One example of this was Trans Camp, an “innovation camp” that brought together over 60 trans people, journalists, digital experts and innovators to come up with creative solutions to several predefined problems. One of the problems was “How do we make producers of comedy aware of who they are making comedy about?” A team made up of comedians like Claire Parker and senior media professionals like BBC Controller of Production Talent, Ian Critchley, came up with the idea of launching a competition that would challenge writers to come up with funny material that contained positive portrayals of trans people.
Following the camp, the team carried on meeting and secured the support of the BBC Writers Room and the Trans Comedy Award was born. It goes without saying that projects like these don’t get off the ground without hard work and commitment from people like Claire, Ian and others but our role is to build relationships and create the opportunities for this sort of collaboration to happen in the first place.

Since Trans Camp, we’ve gone on to launch “All About Trans”, with support from BBC and Esmée Fairbairn Foundation. All About Trans kicked off this April with “The Interactions”, 20 informal social meetings between influential media professionals from print, broadcast and web and members of the trans community. We’re hoping that these meetings, which are designed to be fun and about making friends, will kick-start more creative collaborations that lead to better portrayals of trans people across the media.

In the meantime, I can’t wait to see who wins the Trans Comedy Award – good luck to everyone who entered!

Nathalie
Nathalie is the Director of On Road.
You can contact her at nathalie@onroadmedia.org.uk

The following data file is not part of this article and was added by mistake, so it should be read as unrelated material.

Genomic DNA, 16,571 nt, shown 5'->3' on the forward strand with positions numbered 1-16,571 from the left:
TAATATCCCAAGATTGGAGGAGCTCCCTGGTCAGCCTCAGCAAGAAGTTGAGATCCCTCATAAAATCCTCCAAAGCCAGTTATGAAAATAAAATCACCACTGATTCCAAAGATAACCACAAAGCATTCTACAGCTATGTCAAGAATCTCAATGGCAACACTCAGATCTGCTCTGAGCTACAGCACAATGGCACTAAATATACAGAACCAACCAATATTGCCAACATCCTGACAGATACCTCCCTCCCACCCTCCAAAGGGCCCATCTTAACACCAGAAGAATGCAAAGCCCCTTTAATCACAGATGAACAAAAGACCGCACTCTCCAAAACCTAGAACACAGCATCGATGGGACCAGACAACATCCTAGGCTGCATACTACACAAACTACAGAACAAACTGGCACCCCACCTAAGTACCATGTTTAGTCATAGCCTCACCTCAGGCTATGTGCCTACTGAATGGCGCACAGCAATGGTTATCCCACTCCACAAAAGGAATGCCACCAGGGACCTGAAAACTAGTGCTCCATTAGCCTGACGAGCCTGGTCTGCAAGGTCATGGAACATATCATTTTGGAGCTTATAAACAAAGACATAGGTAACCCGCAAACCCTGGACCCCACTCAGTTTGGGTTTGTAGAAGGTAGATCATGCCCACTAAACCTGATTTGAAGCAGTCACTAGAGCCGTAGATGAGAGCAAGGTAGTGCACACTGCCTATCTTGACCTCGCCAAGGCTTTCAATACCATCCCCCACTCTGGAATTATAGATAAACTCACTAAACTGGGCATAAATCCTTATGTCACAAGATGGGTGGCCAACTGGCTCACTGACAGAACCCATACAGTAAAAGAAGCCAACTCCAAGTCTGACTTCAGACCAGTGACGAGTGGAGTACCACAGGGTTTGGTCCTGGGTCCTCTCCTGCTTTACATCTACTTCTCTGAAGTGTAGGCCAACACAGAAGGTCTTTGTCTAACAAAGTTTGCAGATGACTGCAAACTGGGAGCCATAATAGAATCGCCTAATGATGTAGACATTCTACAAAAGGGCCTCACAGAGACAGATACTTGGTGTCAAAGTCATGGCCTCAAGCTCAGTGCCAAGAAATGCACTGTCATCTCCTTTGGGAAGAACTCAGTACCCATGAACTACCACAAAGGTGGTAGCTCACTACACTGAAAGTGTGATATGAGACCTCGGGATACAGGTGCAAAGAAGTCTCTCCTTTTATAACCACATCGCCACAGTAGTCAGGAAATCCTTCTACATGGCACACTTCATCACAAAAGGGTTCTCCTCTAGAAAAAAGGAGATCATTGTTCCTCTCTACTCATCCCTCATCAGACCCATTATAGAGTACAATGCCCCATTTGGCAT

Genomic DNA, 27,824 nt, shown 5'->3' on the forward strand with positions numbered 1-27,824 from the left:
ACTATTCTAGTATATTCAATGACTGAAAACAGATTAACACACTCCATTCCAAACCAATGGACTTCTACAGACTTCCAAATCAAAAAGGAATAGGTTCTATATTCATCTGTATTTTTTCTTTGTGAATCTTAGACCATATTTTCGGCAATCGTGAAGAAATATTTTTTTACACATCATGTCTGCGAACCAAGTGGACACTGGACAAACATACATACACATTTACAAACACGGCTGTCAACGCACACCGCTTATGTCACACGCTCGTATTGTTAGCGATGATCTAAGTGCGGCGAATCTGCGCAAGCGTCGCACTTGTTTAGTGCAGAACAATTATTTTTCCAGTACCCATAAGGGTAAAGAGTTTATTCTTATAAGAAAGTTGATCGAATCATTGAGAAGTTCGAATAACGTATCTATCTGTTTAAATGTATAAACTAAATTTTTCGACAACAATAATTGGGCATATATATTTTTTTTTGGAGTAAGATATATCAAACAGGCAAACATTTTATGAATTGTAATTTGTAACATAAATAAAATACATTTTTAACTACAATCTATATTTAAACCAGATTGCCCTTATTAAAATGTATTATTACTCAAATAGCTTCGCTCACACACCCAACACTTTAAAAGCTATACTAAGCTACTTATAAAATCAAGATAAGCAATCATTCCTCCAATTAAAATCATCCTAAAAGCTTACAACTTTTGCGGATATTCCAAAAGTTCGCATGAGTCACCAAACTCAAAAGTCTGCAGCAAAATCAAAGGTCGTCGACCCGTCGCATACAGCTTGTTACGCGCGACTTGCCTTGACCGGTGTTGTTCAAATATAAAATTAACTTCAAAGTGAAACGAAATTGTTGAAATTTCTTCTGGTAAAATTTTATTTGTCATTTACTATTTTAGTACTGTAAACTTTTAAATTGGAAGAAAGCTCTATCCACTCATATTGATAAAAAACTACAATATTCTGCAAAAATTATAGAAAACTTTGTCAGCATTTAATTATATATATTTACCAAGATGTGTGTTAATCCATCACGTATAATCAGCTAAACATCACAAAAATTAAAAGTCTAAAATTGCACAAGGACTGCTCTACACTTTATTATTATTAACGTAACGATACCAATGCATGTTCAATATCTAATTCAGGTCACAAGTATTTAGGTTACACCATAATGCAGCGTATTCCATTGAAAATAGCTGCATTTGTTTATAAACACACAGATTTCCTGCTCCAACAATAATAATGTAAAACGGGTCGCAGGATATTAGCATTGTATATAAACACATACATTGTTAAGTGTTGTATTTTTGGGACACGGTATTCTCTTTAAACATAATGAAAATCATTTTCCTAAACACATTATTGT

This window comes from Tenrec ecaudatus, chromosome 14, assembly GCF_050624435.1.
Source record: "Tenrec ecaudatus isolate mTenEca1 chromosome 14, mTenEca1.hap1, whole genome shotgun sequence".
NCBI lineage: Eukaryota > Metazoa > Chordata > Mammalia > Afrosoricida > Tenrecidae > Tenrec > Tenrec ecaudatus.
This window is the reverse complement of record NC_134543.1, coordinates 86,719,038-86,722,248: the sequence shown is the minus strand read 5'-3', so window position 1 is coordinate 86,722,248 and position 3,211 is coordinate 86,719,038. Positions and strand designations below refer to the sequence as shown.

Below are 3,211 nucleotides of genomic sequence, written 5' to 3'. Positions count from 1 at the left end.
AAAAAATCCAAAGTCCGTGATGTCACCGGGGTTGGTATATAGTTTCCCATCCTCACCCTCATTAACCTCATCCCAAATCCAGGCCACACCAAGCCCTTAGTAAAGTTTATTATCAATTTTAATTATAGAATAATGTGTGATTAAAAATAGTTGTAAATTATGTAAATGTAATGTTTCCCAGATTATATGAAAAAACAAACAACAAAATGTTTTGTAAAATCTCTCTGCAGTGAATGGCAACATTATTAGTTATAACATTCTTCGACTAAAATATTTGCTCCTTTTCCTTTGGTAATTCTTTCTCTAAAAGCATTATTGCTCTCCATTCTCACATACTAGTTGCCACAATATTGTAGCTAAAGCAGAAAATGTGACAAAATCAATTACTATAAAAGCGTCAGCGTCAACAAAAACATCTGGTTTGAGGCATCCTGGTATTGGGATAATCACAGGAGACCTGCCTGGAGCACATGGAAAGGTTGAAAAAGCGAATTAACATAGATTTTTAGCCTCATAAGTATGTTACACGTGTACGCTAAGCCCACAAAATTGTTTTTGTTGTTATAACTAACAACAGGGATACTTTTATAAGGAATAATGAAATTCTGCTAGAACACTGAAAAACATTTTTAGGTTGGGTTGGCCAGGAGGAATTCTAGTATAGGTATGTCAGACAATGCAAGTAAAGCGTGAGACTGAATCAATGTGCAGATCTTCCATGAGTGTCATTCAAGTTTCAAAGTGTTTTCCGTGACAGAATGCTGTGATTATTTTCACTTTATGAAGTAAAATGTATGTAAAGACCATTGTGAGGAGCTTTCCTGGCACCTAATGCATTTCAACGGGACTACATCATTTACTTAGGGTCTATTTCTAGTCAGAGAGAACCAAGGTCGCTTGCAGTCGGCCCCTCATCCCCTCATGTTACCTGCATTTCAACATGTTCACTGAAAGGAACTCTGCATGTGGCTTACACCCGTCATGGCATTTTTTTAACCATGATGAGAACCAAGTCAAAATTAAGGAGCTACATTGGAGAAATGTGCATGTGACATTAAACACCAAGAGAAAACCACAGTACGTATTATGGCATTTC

or follow @natmc on Twitter and LinkedIn.

Sophie Clarke-Jervoise, the final judge has arrived.

Sophie Clarke-JervoisWe kept the last judge under our hats till now. We are delighted to welcome on-board Sophie Clarke-Jervoise, Managing director of Tiger Aspect. She comes to us with an amazing pedigree and we think that she adds a real credibility to the award.

Sophie joined Tiger Aspect as Head of Comedy in November 2005 with responsibility for overseeing the company’s comedy activity; developing original programming as well as executive producing across all comedy productions.

Her most recent credits at Tiger Aspect are Benidorm (ITV1), Mount Pleasant (SKY Living), Bad Sugar (Channel 4), The Spa (SKY Living), Grandma’s House (BBC Two), Harry & Paul (BBC Two), Psychobitches (SKY Arts) and Little Crackers (SKY 1).

Sophie previously spent six years at the BBC where she became Head of Comedy in 2002. During that time she developed and executive produced series across all channels including My Family, Coupling, The Smoking Room, Help and My Life in Film.

She formerly worked as a freelance producer for Talkback where she produced Murder Most Horrid and Smith and Jones, and at Tiger Aspect where she produced Harry Enfield & Chums and Blackadder Back and Forth.

 

We asked Sophie what she though about the award.

“I’m very pleased to be involved in the Trans Comedy Award. The best comedy characters should have some truth at their heart, so it’s great to be inviting new writers to share their stories and reflect the lives of the transgender community – in a witty, affirming and entertaining way!

Sophie”

 

Feedback – From The Writers Room Team

Feedback

A few of you have enquired about script feedback for the Trans Comedy Award.  Unfortunately, we are afraid that as with all of our talent searches through the BBC Writers Room, we do not have the resources to provide feedback on any scripts that did not reach the shortlist.

 

Readers were looking for a range of qualities across the work; engaging characters and comic creations, compelling stories and situations; the portrayal of transgender characters in an affirming manner and particularly, original ideas that can sustain a full series.

The standard of the work that has progressed through every stage of the Award is very strong and so the competition amidst the 320 scripts submitted was very tough. We appreciate you are bound to feel disappointed – but we hope you will consider sending new work to future opportunities at BBC writersroom.